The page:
The Concern about Estrogen Mimickers

True Colors for Cancer Prevention & Healing…
November 10, 2016
10 Ways to Avoid Endocrine Disruptors
November 25, 2016

What are estrogen mimickers?

Estrogen has been identified as a carcinogen, which sounds pretty scary to women who know they produce lots of estrogen in the bodies.

Like so many other things, it is all about amounts and ratios.  In the right amounts and ratios, estrogen and other hormones are therapeutic.  In the wrong amounts or ratios, they create health problems. Women (and men) need estrogen for proper functioning and hormone balance and a healthy body has the ability to create the right amounts and ratios. Our livers are also designed to breakdown and eliminate excess estrogens.  We even have three different types of estrogens with different strengths to help offset the very powerful type.

So what is all the hype and concern about estrogen dominance?   Is it a legitimate concern worthy of our understanding and then addressing?

I believe there are 2 major concerns that potentiate each other.

  1. One has to do with the unprecedented amount of toxicity in our environments and foods  (and water) that has our bodies – especially our livers, working way too hard to get them broken down and excreted from our bodies.  There are many serious repercussion of this with one of them being that the liver may not be doing an effective job breaking down and eliminating excess estrogen.  You can actually get a urine test to see how well your liver is breaking down estrogen
  2. The second concern is that there are so many estrogen mimickers that get into our bodies. These are chemically similar enough to estrogen that the estrogen receptors sites all over our bodies uptake these chemicals and respond to them as if they were estrogen.  These strong estrogen mimickers not only throw off hormone balance but they encourage rapid cell division, which can drive the growth of any estrogen sensitive cancers. The most commons ones are certain types of breast and prostate cancers but it is not limited to these.  One of the balances Mother Nature has created to offset even the normal presence of estrogen is having enough progesterone in the body.  There is a normal healthy ratio we seek between estrogen and progesterone. Yet another problem with estrogen mimickers is that when your body now senses that it has plenty of estrogen, it stops producing follicle-stimulating hormone (FSH) and luteinizing hormone (LH). FSH and LH normally stimulate the ovaries to produce both estrogen and progesterone. Now your body is full of estrogen. But your progesterone levels can sink to nothing.

Here are just some of the products containing estrogen mimickers. As a guideline, most name brand products have them. That is why you want to seek healthy alternatives that actually have the wellbeing of their customers in mind.  And this list is not including the hormone-laced dairy, poultry and beef products that virtually all factory-farmed animals produce.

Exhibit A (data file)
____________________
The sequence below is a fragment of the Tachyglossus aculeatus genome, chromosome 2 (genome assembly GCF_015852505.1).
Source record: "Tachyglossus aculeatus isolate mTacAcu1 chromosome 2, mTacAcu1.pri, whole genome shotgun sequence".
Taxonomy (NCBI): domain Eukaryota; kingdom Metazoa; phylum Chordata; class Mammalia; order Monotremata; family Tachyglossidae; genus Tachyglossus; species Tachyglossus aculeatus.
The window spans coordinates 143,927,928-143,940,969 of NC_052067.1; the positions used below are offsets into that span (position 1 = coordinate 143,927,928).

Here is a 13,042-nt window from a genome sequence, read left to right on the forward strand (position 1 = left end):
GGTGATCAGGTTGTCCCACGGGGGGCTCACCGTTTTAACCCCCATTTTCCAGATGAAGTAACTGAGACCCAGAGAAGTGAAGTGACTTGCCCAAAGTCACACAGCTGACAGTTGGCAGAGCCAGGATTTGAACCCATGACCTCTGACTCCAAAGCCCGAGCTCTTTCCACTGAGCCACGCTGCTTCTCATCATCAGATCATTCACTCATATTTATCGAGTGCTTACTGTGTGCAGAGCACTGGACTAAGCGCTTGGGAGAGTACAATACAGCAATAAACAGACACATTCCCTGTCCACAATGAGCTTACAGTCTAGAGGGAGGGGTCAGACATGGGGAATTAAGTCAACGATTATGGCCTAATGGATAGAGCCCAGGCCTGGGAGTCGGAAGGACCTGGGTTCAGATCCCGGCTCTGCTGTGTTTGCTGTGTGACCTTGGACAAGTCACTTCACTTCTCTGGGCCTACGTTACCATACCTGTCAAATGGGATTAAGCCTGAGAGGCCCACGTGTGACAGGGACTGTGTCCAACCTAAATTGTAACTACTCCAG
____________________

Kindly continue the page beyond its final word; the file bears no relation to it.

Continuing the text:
Estrogen Mimicking Products 

vinyl flooring

detergents
dryer sheets

shampoo

deodorants
perfumes
hair spray
moisturizers
garden hoses

inflatable and plastic toys

pesticides

fertilizers

plastics (as in water bottles and other plastic food containers)

Protective Pro-active Measures You can take… 

Minimizing your exposure to all of the above is a powerful anti-cancer intervention.  In addition, eating healthy phytonutrients that are weak estrogens can help fill the estrogen receptor sites with a far weaker estrogen than those created by the toxic estrogen mimickers.  And it appears much safer to let your body extract the phytoestrogens from whole foods rather than taking a man-made isolated extract.

Phytoestrogen foods include:

  • Edible seeds (and seed oils) like sesame, sunflower, pumpkin, amaranth,
  • Most beans and peas (of using soybeans – must be organic and ideally fermented)
  • Leafy greens such as parsley, nettle, kelp, cabbage, broccoli, kale, collards
  • Seaweed
  • Many fruits (olives, cherries, grapes, apples, pears, peaches, plums, berries, salmon berries, apricots, crab apples, quinces, rosehips,)
  • Olive oil
  • Garlic, onions and their relatives: leeks, chives, scallions, ramps, shallot
  • Curcumin

You may also have heard about herbs that are used for estrogen replacement after menopause.  These are more powerful phytoestrogen sources and should be used discerningly and with the guidance of a healthcare professional. They typically should not be used in combination. Herbal medicine is natural but also powerful enough to require professional guidance to avoid toxicity or imbalances.

Some examples of powerful phytoestrogen herbs include: black cohosh root, black currant, black haw, dong quai root, devil’s club root, ginseng root, groundsel herb, licorice, motherwort herb, peony root, raspberry leaves, rose family plants (most parts), sage leaves, sarsaparilla root, saw palmetto berried, wild yam root, yarrow blossoms.